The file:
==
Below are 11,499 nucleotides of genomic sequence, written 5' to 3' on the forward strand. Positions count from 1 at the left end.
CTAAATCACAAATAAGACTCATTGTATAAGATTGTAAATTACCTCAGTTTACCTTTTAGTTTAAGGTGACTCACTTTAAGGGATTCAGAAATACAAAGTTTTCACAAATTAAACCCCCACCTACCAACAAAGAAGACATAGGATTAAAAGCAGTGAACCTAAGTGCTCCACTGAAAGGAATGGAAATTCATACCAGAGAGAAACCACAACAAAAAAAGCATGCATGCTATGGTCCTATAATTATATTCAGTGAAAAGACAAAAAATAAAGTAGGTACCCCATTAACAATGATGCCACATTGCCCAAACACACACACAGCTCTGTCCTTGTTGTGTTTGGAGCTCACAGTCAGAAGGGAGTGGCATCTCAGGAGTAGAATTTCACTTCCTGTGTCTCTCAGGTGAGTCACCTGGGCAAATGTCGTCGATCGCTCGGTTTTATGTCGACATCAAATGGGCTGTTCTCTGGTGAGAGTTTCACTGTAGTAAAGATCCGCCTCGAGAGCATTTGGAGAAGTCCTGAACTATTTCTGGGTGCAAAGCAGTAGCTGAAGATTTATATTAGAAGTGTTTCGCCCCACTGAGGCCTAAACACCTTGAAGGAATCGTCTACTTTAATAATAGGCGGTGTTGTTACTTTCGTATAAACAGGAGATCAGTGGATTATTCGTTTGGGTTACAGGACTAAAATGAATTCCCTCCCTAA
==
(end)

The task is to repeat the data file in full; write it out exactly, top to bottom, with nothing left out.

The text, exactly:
Below are 11,499 nucleotides of genomic sequence, written 5' to 3' on the forward strand. Positions count from 1 at the left end.
CTAAATCACAAATAAGACTCATTGTATAAGATTGTAAATTACCTCAGTTTACCTTTTAGTTTAAGGTGACTCACTTTAAGGGATTCAGAAATACAAAGTTTTCACAAATTAAACCCCCACCTACCAACAAAGAAGACATAGGATTAAAAGCAGTGAACCTAAGTGCTCCACTGAAAGGAATGGAAATTCATACCAGAGAGAAACCACAACAAAAAAAGCATGCATGCTATGGTCCTATAATTATATTCAGTGAAAAGACAAAAAATAAAGTAGGTACCCCATTAACAATGATGCCACATTGCCCAAACACACACACAGCTCTGTCCTTGTTGTGTTTGGAGCTCACAGTCAGAAGGGAGTGGCATCTCAGGAGTAGAATTTCACTTCCTGTGTCTCTCAGGTGAGTCACCTGGGCAAATGTCGTCGATCGCTCGGTTTTATGTCGACATCAAATGGGCTGTTCTCTGGTGAGAGTTTCACTGTAGTAAAGATCCGCCTCGAGAGCATTTGGAGAAGTCCTGAACTATTTCTGGGTGCAAAGCAGTAGCTGAAGATTTATATTAGAAGTGTTTCGCCCCACTGAGGCCTAAACACCTTGAAGGAATCGTCTACTTTAATAATAGGCGGTGTTGTTACTTTCGTATAAACAGGAGATCAGTGGATTATTCGTTTGGGTTACAGGACTAAAATGAATTCCCTCCCTAA